Mun v. Spector et al

Filing 10

ORDER - Denying Plaintiff's 9 Motion for Temporary Restraining Order filed by Jason Chae Mun by Judge Robert S. Lasnik. (MD)

Download PDF
1 2 3 4 5 UNITED STATES DISTRICT COURT WESTERN DISTRICT OF WASHINGTON AT SEATTLE 6 7 8 9 10 11 _______________________________________ ) JASON CHAE MUN, ) ) Plaintiff, ) v. ) ) JULIE SPECTOR, et al., ) ) Defendants. ) _______________________________________) Case No. C13-0486RSL ORDER DENYING MOTION FOR TEMPORARY RESTRAINING ORDER 12 13 This matter comes before the Court on plaintiff’s “Notice and Motion for Ex-Parte 14 Temporary Restraining Order.” Dkt. # 9. Plaintiff asserts that an on-going criminal prosecution 15 in state court violates his First, Fourth, Sixth, Eight, and Fourteenth Amendment rights and the 16 Civil Rights Acts, 42 U.S.C. § 1983. Plaintiff seeks general and punitive damages, as well as 17 preliminary and permanent injunctive relief against further prosecution. The first amended 18 complaint in the above-captioned matter (Dkt. # 8) identifies two state court judges and a King 19 County deputy prosecuting attorney as defendants. 20 Although the procedure for obtaining a temporary restraining order differs from 21 that which is applicable in the preliminary injunction context, the factors considered by the 22 Court are the same. In order to obtain preliminary injunctive relief, plaintiff must establish “that 23 he is likely to succeed on the merits, that he is likely to suffer irreparable harm in the absence of 24 preliminary relief, that the balance of equities tips in his favor, and that an injunction is in the 25 public interest.” Winter v. Natural Res. Def. Council, 555 U.S. 7, 129 S. Ct. 365, 374 (2008). 26 ORDER DENYING MOTION FOR TEMPORARY RESTRAINING ORDER 1 In addition, “serious questions going to the merits and a hardship balance that tips sharply 2 towards the plaintiff can support issuance of an injunction, so long as the plaintiff also shows a 3 likelihood of irreparable injury and that the injunction is in the public interest.” Alliance for the 4 Wild Rockies v. Cottrell, 622 F.3d 1045, 1053 (9th Cir. 2010) (internal quotation marks 5 omitted). 6 Having reviewed the first amended complaint and plaintiff’s motion, the Court 7 finds that he has not shown a likelihood of success on the merits because the requested 8 injunction, whether preliminary or permanent, falls squarely within the Younger abstention 9 doctrine. Federal courts generally will not intervene in a pending state criminal proceeding 10 absent extraordinary circumstances. See Younger v. Harris, 401 U.S. 37, 45- 46 (1971). As 11 discussed by the Supreme Court in Kugler v. Helfant, 421 U.S. 117, 124 (1975): 12 13 14 15 16 The policy of equitable restraint expressed in Younger v. Harris, in short, is founded on the premise that ordinarily a pending state prosecution provides the accused a fair and sufficient opportunity for vindication of federal constitutional rights. See Steffel v. Thompson, 415 U.S. 452, 460 (1974). Only if ‘extraordinary circumstances’ render the state court incapable of fairly and fully adjudicating the federal issues before it, can there be any relaxation of the deference to be accorded to the state criminal process. 17 18 19 20 21 22 23 24 25 26 “[O]nly in the most unusual circumstances is a defendant entitled to have federal interposition by way of injunction or habeas corpus until after the jury comes in, judgment has been appealed from and the case concluded in the state courts.” Drury v. Cox, 457 F.2d 764, 764-65 (9th Cir.1972). See Carden v. Montana, 626 F.2d 82, 83-84 (9th Cir. 1980). Federal courts will abstain from hearing a case if (1) the state proceeding is on-going, (2) the state proceeding implicates important state interests, (3) the federal constitutional issues may be litigated in the state proceeding, and (4) allowing the federal action to proceed would effectively enjoin or interfere with the on-going state proceeding. San Jose Silicon Valley Chamber of Commerce Political Action Committee v. City of San Jose, 546 F.3d 1087, 1092 (9th Cir. 2008). ORDER DENYING MOTION FOR TEMPORARY RESTRAINING ORDER -2- 1 Plaintiff alleges that the charges brought against him were the result of improper 2 investigation and have been prosecuted maliciously and in bad faith, that bail was set 3 unreasonably high, that he was denied a brief recess to consult with counsel of his choice, that 4 public defenders have been permitted to insinuate themselves into the criminal prosecution on 5 his behalf, and that there have been a number of procedural and substantive errors that violate 6 due process and suggest that the presiding judicial officers are biased against him. Plaintiff has 7 not, however, provided any basis from which this Court could conclude that the state trial and 8 appellate courts are incapable of arriving at a correct disposition of the criminal matter and/or 9 that he is unable to litigate his various constitutional claims in that venue. The injunction 10 plaintiff seeks would clearly interfere with an on-going proceeding that involves critical state 11 interests, namely the enforcement of the state’s criminal laws. The four requirements for 12 Younger abstention exist, and plaintiff has failed to show extraordinary circumstances that 13 render the state court incapable of fairly and fully adjudicating the federal issues raised in this 14 litigation. Given the likelihood that abstention is appropriate, plaintiff is unable to show the 15 required likelihood of success on the merits of his claims. 16 17 18 For all of the foregoing reasons, plaintiff’s motion for a temporary restraining order (Dkt. # 9) is DENIED. 19 20 DATED this 23rd day of April, 2013. A Robert S. Lasnik 21 22 United States District Judge 23 24 25 26 ORDER DENYING MOTION FOR TEMPORARY RESTRAINING ORDER -3-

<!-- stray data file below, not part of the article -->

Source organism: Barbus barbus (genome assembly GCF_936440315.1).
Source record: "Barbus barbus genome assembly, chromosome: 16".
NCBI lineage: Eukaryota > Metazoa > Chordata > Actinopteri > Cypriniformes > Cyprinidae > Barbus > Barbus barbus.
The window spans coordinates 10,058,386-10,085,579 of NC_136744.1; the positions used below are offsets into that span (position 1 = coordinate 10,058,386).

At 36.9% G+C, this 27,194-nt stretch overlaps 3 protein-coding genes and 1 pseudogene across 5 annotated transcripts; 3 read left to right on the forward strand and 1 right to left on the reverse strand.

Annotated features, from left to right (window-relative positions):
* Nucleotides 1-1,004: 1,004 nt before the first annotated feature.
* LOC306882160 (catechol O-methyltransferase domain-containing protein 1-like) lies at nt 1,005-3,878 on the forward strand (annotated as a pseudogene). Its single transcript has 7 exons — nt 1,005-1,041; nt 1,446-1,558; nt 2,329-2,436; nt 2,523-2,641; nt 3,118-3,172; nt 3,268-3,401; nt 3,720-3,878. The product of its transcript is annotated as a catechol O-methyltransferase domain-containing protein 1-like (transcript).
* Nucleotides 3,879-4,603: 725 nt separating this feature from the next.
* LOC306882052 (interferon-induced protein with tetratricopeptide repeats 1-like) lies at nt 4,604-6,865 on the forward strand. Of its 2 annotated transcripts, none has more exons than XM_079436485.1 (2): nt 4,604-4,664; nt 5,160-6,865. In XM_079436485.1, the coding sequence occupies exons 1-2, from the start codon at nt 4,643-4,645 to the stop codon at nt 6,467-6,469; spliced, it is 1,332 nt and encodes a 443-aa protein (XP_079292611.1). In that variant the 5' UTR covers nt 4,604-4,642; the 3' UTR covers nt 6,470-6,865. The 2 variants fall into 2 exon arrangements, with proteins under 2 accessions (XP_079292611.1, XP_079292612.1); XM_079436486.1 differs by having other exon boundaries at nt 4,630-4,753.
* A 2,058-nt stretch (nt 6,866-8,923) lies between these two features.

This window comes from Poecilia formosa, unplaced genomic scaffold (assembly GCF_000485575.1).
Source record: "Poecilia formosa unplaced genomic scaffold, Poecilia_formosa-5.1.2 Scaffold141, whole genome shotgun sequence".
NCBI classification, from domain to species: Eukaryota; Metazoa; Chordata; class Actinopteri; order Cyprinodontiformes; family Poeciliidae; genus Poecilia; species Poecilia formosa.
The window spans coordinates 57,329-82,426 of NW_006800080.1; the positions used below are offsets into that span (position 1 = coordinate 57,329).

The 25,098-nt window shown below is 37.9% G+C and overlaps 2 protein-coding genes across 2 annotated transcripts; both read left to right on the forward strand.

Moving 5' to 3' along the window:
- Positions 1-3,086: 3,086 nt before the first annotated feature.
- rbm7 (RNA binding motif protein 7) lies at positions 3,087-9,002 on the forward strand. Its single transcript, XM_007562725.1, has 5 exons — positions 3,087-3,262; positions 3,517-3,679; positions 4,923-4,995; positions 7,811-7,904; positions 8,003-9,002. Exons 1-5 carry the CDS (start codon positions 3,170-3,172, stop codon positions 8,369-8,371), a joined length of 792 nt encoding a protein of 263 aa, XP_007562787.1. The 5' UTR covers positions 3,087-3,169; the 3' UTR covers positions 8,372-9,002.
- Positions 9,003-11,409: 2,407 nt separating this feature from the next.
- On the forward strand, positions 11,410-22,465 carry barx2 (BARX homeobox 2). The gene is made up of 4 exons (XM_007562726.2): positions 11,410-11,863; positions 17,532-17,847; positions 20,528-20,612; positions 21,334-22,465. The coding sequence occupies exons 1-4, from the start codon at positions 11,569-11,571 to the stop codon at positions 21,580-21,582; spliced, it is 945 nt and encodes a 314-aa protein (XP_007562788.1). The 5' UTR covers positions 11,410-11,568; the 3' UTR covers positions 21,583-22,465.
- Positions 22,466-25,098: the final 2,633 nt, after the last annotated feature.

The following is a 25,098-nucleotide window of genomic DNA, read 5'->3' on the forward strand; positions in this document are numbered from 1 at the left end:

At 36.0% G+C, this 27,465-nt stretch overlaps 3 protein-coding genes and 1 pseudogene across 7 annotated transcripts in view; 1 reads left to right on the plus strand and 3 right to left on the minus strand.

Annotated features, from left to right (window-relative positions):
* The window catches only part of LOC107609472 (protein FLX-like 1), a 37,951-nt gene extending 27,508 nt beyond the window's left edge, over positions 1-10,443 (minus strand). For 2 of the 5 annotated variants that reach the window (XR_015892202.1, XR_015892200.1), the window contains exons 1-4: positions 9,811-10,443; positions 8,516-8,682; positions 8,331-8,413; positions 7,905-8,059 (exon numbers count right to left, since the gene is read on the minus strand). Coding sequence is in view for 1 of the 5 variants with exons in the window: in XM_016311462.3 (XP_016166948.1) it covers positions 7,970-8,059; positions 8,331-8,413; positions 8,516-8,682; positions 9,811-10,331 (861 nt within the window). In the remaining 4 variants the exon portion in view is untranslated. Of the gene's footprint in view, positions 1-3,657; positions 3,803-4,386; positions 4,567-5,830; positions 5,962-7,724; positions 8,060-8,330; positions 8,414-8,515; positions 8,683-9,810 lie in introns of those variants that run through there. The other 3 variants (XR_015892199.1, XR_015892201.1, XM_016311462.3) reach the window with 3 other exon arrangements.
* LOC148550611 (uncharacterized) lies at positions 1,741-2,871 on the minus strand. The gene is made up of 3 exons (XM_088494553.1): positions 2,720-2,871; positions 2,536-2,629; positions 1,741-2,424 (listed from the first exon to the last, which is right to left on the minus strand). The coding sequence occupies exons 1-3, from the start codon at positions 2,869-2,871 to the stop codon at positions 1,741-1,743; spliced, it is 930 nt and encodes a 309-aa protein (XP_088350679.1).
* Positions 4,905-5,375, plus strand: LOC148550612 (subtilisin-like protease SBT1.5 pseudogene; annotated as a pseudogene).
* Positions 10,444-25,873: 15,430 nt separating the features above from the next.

Disclaimer: Justia Dockets & Filings provides public litigation records from the federal appellate and district courts. These filings and docket sheets should not be considered findings of fact or liability, nor do they necessarily reflect the view of Justia.


Why Is My Information Online?